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View a 508-compliant PDF of this issue here: NICHD_Connection_2013_11.pdf

Thoughts of a PostbacStarting a job or fellowship at a new location can be daunting, much more so when it is at the National Institutes of Health. Sometimes it is intimidating for new lab members to express how they are feeling when they first arrive at the NIH. In this “Thoughts of a Postbac” column, I want to share how a junior trainee feels, recently out of college, while the experience is still fresh in my mind. This might help graduate and postdoctoral mentors get a junior trainee off to a running start, as my lab did for me.

Uma Srivastava

Uma Srivastava

Waking up every morning without the fear of missing a quiz or forgetting to submit an assignment is incredible. However, it also brings about a new set of responsibilities. As I was completing my master’s degree at the University of Alabama at Birmingham, I had various options for the next step in life: I could start working at a local research company or I could take the big step and move. I chose to leave the good ole’ South and its southern hospitality for a new chapter at the NIH. I had never visited the NIH before and didn’t even know anyone who worked on campus; I was entering uncharted territory. To say the least, I was apprehensive, frightened, and intimidated. 

As I entered the NIH Campus on a bright and early Monday morning, I was overwhelmed by the sheer size and magnitude of the facilities. Everyone was super focused, walking in with mugs of coffee and reading the morning news on their tablets and iPads. I overheard conversations ranging from science to politics to cultural affairs. Walking into my new lab, I told myself I would take full advantage of every single opportunity that came my way. I told myself I would be open to new ideas and new people. Everyone in my lab greeted me with open arms and gave me a warm welcome.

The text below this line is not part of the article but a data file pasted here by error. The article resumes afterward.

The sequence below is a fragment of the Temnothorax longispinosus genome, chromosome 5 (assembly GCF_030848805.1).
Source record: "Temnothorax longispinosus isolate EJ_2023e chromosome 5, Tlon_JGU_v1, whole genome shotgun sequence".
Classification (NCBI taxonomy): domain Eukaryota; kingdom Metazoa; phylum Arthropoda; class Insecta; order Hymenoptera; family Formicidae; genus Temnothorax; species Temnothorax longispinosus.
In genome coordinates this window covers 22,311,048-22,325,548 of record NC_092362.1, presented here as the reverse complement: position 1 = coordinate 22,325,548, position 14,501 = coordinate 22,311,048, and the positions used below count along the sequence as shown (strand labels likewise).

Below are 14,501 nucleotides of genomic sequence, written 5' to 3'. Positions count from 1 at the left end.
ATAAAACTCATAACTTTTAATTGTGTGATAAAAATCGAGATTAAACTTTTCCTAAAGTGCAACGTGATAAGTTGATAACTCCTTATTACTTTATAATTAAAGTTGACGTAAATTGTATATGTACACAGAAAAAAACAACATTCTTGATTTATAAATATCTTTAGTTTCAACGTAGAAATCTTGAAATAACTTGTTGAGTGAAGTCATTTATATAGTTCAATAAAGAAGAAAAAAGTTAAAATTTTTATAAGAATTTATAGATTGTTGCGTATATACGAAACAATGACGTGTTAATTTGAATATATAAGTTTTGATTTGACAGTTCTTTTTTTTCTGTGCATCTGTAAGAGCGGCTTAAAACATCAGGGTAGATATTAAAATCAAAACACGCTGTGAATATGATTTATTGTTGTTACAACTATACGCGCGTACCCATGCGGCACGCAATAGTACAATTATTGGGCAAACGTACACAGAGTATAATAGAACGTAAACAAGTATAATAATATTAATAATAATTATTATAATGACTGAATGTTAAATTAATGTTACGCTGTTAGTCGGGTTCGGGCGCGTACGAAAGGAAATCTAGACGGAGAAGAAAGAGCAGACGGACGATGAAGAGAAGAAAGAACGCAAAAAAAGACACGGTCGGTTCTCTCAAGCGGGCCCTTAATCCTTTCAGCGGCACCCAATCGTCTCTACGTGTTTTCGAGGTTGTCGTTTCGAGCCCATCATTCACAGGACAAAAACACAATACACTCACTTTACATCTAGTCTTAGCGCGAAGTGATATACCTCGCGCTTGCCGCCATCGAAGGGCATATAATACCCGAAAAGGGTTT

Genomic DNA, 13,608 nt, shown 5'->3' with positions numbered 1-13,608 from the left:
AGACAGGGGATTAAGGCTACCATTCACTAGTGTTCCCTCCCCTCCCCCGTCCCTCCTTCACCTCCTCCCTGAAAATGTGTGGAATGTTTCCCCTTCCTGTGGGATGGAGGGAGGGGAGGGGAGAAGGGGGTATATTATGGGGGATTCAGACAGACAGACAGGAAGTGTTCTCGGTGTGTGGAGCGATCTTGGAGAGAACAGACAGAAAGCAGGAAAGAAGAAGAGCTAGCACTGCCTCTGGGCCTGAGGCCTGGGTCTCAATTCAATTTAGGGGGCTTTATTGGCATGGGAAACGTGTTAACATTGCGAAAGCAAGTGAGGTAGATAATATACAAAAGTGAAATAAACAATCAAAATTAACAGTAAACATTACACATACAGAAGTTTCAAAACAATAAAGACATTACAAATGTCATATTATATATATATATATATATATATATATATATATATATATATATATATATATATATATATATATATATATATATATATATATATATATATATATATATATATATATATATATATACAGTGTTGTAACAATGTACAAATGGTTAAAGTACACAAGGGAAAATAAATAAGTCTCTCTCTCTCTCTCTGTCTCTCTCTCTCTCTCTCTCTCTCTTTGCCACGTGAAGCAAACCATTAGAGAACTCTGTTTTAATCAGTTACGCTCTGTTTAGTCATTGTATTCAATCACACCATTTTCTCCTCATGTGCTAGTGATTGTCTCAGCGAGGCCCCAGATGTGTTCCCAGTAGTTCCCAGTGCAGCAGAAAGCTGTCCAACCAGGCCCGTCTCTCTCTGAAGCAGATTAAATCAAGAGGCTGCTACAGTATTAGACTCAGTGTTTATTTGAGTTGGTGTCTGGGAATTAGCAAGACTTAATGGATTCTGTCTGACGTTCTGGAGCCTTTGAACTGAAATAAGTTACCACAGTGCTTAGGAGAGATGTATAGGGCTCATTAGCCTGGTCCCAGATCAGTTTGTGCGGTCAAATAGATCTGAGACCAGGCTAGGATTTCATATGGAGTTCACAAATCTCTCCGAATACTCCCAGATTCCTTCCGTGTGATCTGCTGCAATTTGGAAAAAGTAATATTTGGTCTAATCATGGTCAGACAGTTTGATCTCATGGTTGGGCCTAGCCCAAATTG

Settling into a new lab is challenging, not knowing where everything is kept and whose lab bench is where. You want to ask a great deal of questions, but you don’t want to harass or bother other lab members. My biggest fear was finding my way around building 10. The Clinical Research Center (CRC) is massive, and one wrong turn can get you totally lost. Every time I accompany my mentor, Dr. Chris Wassif, for meetings, he takes a new route to the destination (I told him that I would put research on the back burner and create an app for this building!). I quickly learned and memorized the paths for the few places I needed to go. Apart from that, building 10 is still a mystery and will probably remain one for years to come.  

The best part about being at the NIH is the exposure to abundant intellectual and social opportunities. So many unique and interesting lectures take place every week with plenty of other events to meet postbacs like me. Most important, I’ve enjoyed meeting people from different cultures and ethnicities. 

To say the least, my first few weeks have been exciting. I hope to apply my experiences as an NICHD trainee to my future endeavors. Working at the NIH has allowed me to see that science is important and every small and minute experiment does make a difference. Settling into a new location can be a little challenging, but with the right team, a fresh trainee has bright prospects ahead.